Saturday, March 16, 2013

Poems about Walking and Running: March 15, 2013


By Thomas Traherne 1637–1674 

To walk abroad is, not with eyes,

But thoughts, the fields to see and prize;

         Else may the silent feet,

                Like logs of wood,

Move up and down, and see no good

         Nor joy nor glory meet. 


Ev’n carts and wheels their place do change,

But cannot see, though very strange

         The glory that is by;

                Dead puppets may

Move in the bright and glorious day,

         Yet not behold the sky. 


And are not men than they more blind,

Who having eyes yet never find

         The bliss in which they move;

                Like statues dead

They up and down are carried

         Yet never see nor love. 


To walk is by a thought to go;

To move in spirit to and fro;

         To mind the good we see;

                To taste the sweet;

Observing all the things we meet

         How choice and rich they be.  


To note the beauty of the day,

And golden fields of corn survey;

         Admire each pretty flow’r

                With its sweet smell;

To praise their Maker, and to tell

         The marks of his great pow’r. 


To fly abroad like active bees,

Among the hedges and the trees,

         To cull the dew that lies

                On ev’ry blade,

From ev’ry blossom; till we lade

         Our minds, as they their thighs. 


Observe those rich and glorious things,

The rivers, meadows, woods, and springs,

         The fructifying sun;

                To note from far

The rising of each twinkling star

         For us his race to run. 


A little child these well perceives,

Who, tumbling in green grass and leaves,

         May rich as kings be thought,

                But there’s a sight

Which perfect manhood may delight,

         To which we shall be brought. 


While in those pleasant paths we talk,

’Tis that tow’rds which at last we walk;

         For we may by degrees

                Wisely proceed

Pleasures of love and praise to heed,

         From viewing herbs and trees.
REFLECTIVE MUSIC: Violin Concerto by Felix Mendelssohn (Movement II)


The Dead Man Walking

By Thomas Hardy 1840–1928


They hail me as one living,

      But don't they know

That I have died of late years,

      Untombed although?



I am but a shape that stands here,

      A pulseless mould,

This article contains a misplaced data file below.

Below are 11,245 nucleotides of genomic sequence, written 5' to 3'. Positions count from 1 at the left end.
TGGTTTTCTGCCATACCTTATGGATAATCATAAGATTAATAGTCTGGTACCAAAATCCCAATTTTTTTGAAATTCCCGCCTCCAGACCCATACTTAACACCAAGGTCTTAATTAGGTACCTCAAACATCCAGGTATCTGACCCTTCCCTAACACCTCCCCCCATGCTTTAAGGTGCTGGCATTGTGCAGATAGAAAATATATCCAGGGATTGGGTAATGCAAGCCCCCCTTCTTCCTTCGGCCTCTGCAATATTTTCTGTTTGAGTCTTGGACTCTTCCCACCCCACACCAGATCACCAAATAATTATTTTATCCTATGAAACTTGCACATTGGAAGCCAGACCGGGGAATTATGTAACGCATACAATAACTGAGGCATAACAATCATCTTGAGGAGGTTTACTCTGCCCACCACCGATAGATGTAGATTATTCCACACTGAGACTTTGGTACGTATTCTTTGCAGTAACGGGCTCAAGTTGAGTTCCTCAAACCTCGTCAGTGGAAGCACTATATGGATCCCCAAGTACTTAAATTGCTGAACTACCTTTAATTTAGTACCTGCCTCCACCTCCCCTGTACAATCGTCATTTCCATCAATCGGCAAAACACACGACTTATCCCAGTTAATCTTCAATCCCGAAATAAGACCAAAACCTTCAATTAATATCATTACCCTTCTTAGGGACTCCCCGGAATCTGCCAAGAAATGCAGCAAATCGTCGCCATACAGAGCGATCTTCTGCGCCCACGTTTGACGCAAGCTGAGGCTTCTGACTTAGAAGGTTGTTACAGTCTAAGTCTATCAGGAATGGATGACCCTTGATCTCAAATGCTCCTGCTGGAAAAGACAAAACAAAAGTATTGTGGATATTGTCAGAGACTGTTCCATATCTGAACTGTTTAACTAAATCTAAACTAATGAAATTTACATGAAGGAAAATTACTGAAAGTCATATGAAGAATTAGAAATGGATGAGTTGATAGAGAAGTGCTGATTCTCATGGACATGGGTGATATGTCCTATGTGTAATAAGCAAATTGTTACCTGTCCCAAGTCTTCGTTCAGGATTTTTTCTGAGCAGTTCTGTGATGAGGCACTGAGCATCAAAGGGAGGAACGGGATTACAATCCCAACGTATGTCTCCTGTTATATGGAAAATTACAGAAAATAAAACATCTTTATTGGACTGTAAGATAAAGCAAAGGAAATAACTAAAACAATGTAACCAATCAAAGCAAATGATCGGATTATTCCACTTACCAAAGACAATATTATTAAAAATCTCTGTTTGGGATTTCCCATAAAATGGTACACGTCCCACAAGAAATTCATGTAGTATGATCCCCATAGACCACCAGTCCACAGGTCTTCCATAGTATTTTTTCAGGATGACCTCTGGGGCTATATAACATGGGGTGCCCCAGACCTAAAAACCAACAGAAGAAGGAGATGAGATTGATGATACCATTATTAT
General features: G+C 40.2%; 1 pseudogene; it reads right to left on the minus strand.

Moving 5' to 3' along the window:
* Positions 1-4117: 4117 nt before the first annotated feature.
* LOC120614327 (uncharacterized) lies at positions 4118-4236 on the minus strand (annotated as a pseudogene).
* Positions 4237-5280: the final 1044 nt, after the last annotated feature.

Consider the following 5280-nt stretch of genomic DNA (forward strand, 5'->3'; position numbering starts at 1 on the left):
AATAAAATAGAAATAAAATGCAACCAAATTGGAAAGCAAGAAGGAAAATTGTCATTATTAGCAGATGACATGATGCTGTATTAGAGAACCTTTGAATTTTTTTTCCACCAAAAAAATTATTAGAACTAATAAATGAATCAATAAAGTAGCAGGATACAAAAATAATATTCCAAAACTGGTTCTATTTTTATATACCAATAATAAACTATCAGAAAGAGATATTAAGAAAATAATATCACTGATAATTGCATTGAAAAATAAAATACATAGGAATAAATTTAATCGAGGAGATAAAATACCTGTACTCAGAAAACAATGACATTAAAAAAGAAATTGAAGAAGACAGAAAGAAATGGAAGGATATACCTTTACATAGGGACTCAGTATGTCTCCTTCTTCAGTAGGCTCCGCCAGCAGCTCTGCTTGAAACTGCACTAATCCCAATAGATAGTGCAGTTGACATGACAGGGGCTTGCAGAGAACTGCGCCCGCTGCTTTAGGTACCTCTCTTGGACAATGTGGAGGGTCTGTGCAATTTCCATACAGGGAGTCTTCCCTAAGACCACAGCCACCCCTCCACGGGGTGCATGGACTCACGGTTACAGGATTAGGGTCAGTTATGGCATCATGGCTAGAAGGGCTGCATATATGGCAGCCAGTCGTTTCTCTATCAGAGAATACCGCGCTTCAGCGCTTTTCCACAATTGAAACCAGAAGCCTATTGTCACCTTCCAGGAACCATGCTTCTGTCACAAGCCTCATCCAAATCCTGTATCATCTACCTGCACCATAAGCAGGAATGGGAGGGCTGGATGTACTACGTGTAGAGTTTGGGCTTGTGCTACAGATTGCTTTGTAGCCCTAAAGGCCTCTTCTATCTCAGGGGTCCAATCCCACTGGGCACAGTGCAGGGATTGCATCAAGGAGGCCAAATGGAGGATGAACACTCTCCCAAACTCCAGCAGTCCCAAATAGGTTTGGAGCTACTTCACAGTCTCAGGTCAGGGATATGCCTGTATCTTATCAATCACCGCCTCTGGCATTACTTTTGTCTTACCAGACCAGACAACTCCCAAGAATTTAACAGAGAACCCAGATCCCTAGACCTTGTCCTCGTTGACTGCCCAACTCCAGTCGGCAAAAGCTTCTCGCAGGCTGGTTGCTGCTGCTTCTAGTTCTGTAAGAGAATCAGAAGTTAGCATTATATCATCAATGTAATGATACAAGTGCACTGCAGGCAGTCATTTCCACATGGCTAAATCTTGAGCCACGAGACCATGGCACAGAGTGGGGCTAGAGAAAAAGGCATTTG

A pale past picture, screening

      Ashes gone cold.  


Not at a minute's warning,

      Not in a loud hour,

For me ceased Time's enchantments

      In hall and bower. 


There was no tragic transit,

      No catch of breath,

When silent seasons inched me

      On to this death ....  


— A Troubadour-youth I rambled

      With Life for lyre,

The beats of being raging

      In me like fire.  


But when I practised eyeing

      The goal of men,

It iced me, and I perished

      A little then.  


When passed my friend, my kinsfolk,

      Through the Last Door,

And left me standing bleakly,

      I died yet more;  


And when my Love's heart kindled

      In hate of me,

Wherefore I knew not, died I

      One more degree.  


And if when I died fully

      I cannot say,

And changed into the corpse-thing

      I am to-day,  


Yet is it that, though whiling

      The time somehow

In walking, talking, smiling,

      I live not now.
REFLECTIVE MUSIC: Andante funebre by Johan Svendsen


Stopping by Woods on a Snowy Evening

By Robert Frost 1874–1963 

Whose woods these are I think I know.  

His house is in the village though;  

He will not see me stopping here  

To watch his woods fill up with snow.    


My little horse must think it queer  

To stop without a farmhouse near  

Between the woods and frozen lake  

The darkest evening of the year.    


He gives his harness bells a shake  

To ask if there is some mistake.  

The only other sound’s the sweep  

Of easy wind and downy flake.    


The woods are lovely, dark and deep.  

But I have promises to keep,  

And miles to go before I sleep,  

And miles to go before I sleep.
REFLECTIVE MUSIC: Gute Nacht by Franz Schubert


Running Away Together

By Maxine W. Kumin b. 1925

It will be an island on strings  

well out to sea and austere  

bobbing as if at anchor

green with enormous fir trees  

formal as telephone poles.


We will arrive there slowly

hand over hand without oars.  

Last out, you will snip the fragile  

umbilicus white as a beansprout  

that sewed us into our diaries.  


We will be two bleached hermits  

at home in our patches and tears.

We will butter the sun with our wisdom.  

Our days will be grapes on a trellis  

perfectly oval and furred.  


At night we will set our poems  

adrift in ginger ale bottles  

each with a clamshell rudder  

each with a piggyback spider  

waving them off by dogstar  


and nothing will come from the mainland  

to tell us who cares, who cares

and nothing will come of our lovelock  

except as our two hearts go soft

and black as avocado pears.
REFLECTIVE MUSIC: Cinema Paradiso by Ennio Moriconne
A Farewell to Legs by Scott Fivelson
For audiobook, please visit
REFLECTIVE MUSIC: Sergei Prokofiev: Violin Concerto No. 1 (Scherzo)

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